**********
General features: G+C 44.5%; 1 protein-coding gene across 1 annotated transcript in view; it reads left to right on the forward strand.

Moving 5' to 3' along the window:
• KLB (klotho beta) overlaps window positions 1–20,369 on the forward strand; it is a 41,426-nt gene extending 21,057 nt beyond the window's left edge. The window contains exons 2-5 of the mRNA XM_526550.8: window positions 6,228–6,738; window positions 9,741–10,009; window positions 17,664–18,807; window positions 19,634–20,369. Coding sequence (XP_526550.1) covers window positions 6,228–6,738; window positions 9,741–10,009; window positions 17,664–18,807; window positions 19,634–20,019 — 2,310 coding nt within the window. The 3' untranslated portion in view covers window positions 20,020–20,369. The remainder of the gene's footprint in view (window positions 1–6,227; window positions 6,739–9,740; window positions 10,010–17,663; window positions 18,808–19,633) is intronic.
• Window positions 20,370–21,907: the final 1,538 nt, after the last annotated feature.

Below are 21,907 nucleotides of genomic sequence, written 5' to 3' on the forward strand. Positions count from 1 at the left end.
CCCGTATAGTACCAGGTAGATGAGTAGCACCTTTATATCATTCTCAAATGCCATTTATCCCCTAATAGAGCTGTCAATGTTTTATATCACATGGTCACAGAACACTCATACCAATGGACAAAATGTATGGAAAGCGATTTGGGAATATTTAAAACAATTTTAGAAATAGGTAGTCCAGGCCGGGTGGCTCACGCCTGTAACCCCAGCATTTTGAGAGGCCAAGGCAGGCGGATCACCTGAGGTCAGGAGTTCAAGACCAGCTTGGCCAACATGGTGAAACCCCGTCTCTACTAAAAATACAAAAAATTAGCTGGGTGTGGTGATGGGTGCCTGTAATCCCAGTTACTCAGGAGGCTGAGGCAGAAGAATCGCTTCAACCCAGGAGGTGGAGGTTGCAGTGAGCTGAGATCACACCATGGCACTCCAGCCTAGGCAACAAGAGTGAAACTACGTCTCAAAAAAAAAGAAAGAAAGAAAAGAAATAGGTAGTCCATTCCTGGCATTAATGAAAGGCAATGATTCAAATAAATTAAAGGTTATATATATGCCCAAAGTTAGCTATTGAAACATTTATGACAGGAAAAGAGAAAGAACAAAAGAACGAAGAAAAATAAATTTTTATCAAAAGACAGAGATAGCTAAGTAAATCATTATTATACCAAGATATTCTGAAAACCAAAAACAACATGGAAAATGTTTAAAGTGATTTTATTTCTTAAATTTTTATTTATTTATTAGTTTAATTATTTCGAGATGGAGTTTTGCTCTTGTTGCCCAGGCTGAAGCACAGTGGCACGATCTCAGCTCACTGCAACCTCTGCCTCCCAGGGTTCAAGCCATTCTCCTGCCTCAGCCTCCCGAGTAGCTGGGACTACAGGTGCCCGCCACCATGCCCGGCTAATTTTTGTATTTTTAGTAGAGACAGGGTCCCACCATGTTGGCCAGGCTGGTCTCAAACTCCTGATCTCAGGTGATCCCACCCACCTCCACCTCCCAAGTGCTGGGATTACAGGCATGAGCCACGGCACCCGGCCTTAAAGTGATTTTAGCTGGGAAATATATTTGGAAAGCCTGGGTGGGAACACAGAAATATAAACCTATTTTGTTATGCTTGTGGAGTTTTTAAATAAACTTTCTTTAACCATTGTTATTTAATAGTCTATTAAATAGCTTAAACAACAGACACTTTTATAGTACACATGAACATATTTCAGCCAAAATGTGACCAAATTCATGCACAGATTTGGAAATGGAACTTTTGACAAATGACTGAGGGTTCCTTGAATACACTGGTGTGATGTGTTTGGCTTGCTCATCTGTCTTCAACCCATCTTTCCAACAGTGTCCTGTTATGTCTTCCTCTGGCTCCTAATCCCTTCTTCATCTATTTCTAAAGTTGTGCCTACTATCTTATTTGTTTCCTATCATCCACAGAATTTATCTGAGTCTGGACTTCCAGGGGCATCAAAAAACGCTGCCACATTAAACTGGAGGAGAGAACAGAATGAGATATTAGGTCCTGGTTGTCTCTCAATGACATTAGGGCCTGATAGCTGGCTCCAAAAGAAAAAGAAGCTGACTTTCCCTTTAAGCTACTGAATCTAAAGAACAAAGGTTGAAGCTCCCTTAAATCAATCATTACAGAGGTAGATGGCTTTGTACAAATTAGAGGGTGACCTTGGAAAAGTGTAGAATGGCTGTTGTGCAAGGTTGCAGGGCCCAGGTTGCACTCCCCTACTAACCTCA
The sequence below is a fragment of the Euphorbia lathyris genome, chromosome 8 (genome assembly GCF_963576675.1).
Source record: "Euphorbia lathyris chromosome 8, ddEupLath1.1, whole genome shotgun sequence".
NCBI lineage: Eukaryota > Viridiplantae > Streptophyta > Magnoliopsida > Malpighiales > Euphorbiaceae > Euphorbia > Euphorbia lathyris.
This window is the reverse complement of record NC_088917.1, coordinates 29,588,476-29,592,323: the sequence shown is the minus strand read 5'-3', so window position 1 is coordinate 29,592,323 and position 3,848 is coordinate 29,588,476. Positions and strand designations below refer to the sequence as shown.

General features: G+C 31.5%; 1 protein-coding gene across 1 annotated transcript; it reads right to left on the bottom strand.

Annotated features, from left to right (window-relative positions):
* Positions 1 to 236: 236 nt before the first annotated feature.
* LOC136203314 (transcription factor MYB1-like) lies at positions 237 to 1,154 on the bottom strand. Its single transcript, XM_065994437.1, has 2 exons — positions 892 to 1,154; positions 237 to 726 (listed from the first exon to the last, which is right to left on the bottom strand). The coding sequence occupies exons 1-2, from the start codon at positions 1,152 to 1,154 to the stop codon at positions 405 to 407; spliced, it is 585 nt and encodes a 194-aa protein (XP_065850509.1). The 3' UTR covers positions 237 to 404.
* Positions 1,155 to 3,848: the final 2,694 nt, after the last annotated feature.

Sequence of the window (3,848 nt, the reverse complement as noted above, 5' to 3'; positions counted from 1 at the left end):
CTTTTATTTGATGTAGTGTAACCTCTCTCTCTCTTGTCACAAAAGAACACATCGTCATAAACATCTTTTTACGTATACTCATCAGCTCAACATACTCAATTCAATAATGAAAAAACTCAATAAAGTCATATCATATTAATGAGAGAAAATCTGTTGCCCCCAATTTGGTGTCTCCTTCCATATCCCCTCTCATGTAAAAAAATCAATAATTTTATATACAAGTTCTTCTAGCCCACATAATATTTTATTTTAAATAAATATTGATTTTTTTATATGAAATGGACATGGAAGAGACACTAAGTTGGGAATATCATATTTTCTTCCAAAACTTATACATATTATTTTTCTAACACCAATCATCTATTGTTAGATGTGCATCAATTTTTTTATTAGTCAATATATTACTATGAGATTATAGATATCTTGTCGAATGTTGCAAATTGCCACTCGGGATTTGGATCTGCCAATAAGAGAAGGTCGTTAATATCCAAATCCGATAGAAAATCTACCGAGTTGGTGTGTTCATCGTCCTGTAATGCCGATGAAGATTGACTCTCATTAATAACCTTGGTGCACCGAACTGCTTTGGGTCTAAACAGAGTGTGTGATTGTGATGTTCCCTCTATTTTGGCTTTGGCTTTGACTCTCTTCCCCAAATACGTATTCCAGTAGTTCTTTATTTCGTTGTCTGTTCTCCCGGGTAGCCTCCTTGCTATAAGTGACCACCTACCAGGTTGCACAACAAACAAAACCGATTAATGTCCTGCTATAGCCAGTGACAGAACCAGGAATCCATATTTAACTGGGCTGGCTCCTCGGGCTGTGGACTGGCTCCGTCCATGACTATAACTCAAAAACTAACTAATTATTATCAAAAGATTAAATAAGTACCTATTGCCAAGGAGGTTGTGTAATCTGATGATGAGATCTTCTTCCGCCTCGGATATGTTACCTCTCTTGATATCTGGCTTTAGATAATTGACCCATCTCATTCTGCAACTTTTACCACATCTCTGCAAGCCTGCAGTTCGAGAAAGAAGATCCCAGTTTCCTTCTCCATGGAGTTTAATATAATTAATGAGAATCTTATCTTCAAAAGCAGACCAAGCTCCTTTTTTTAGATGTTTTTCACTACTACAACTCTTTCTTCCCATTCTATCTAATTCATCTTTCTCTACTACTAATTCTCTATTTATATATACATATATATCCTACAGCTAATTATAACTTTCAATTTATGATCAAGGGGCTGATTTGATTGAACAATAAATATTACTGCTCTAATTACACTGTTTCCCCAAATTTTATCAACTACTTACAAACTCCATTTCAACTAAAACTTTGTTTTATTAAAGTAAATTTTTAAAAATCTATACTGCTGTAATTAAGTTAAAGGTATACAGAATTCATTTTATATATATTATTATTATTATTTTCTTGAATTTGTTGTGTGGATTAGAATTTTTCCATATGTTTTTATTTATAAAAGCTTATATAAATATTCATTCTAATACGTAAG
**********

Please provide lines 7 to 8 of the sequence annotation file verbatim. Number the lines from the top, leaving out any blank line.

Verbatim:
The sequence below is a fragment of the Euphorbia lathyris genome, chromosome 8 (genome assembly GCF_963576675.1).
Source record: "Euphorbia lathyris chromosome 8, ddEupLath1.1, whole genome shotgun sequence".